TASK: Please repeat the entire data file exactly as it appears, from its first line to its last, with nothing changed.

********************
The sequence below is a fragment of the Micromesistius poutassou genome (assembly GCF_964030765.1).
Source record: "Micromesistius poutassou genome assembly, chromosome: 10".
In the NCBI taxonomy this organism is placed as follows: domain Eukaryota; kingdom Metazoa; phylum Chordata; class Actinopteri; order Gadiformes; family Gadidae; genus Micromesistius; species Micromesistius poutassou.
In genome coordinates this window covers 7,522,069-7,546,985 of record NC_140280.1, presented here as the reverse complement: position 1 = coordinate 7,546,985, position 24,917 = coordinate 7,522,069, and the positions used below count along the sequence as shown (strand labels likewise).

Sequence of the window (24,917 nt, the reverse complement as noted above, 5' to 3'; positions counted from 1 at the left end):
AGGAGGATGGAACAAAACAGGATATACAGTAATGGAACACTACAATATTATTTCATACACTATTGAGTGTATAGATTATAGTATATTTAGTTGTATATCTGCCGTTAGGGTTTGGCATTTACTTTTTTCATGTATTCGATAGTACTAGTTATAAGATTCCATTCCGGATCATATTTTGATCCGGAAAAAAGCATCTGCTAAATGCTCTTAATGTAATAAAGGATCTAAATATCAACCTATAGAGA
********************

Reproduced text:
The sequence below is a fragment of the Micromesistius poutassou genome (assembly GCF_964030765.1).
Source record: "Micromesistius poutassou genome assembly, chromosome: 10".
In the NCBI taxonomy this organism is placed as follows: domain Eukaryota; kingdom Metazoa; phylum Chordata; class Actinopteri; order Gadiformes; family Gadidae; genus Micromesistius; species Micromesistius poutassou.
In genome coordinates this window covers 7,522,069-7,546,985 of record NC_140280.1, presented here as the reverse complement: position 1 = coordinate 7,546,985, position 24,917 = coordinate 7,522,069, and the positions used below count along the sequence as shown (strand labels likewise).

Sequence of the window (24,917 nt, the reverse complement as noted above, 5' to 3'; positions counted from 1 at the left end):
AGGAGGATGGAACAAAACAGGATATACAGTAATGGAACACTACAATATTATTTCATACACTATTGAGTGTATAGATTATAGTATATTTAGTTGTATATCTGCCGTTAGGGTTTGGCATTTACTTTTTTCATGTATTCGATAGTACTAGTTATAAGATTCCATTCCGGATCATATTTTGATCCGGAAAAAAGCATCTGCTAAATGCTCTTAATGTAATAAAGGATCTAAATATCAACCTATAGAGA